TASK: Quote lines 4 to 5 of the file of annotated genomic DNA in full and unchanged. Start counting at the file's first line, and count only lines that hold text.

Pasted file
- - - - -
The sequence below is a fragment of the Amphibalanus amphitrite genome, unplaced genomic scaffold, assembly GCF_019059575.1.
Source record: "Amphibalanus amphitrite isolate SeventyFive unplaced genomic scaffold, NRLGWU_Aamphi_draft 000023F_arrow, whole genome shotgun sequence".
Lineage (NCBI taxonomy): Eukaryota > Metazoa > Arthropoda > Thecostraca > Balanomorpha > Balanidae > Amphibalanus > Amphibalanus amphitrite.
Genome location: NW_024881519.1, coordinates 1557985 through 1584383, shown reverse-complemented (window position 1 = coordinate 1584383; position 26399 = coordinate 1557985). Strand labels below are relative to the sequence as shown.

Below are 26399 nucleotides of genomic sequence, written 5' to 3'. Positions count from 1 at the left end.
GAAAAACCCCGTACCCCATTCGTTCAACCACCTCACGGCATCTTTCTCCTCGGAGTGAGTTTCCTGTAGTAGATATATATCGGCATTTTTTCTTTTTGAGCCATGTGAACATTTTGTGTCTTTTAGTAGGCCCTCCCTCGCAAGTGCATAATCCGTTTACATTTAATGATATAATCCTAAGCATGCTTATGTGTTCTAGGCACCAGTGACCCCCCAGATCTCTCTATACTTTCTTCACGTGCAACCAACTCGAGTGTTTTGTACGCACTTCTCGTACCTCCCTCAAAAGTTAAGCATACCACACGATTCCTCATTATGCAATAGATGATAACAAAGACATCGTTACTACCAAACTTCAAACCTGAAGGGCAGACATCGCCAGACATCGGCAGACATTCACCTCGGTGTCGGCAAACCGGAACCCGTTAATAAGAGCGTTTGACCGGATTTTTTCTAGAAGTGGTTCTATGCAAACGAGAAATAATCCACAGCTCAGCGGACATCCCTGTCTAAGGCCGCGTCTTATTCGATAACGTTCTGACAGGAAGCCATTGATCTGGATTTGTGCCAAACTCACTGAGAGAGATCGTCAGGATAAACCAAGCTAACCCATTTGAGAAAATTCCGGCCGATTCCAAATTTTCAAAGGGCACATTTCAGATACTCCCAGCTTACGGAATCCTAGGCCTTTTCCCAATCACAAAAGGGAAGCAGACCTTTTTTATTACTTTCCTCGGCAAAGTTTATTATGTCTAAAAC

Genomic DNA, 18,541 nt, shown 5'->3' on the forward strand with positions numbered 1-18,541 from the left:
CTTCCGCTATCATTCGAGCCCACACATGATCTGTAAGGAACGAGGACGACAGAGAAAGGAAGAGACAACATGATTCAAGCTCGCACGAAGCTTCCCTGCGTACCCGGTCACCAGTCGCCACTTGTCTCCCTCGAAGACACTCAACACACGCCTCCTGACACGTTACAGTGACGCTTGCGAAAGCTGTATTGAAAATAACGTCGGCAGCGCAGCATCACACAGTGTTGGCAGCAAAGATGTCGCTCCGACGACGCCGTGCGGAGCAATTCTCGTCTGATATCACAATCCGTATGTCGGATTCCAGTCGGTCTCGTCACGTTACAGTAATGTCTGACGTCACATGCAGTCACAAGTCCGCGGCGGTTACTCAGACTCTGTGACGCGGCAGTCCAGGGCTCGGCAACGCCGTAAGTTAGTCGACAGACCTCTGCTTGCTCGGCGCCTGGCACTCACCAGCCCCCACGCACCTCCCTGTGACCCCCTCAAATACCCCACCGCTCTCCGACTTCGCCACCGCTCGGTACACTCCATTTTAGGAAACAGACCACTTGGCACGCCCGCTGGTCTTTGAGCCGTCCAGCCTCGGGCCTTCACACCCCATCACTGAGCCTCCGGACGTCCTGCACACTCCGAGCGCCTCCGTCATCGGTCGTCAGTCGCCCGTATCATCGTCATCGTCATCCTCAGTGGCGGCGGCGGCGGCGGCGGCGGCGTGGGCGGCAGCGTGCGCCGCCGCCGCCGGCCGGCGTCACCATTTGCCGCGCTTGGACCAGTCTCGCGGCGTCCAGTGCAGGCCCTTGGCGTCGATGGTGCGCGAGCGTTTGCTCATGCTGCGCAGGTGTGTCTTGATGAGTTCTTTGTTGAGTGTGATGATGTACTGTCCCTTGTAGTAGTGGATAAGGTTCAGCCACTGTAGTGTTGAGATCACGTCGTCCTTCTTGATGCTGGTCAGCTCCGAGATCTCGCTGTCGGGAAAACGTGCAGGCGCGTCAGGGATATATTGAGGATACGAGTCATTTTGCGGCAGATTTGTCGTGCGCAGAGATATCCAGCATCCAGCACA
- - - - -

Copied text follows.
Genome location: NW_024881519.1, coordinates 1557985 through 1584383, shown reverse-complemented (window position 1 = coordinate 1584383; position 26399 = coordinate 1557985). Strand labels below are relative to the sequence as shown.

Below are 26399 nucleotides of genomic sequence, written 5' to 3'. Positions count from 1 at the left end.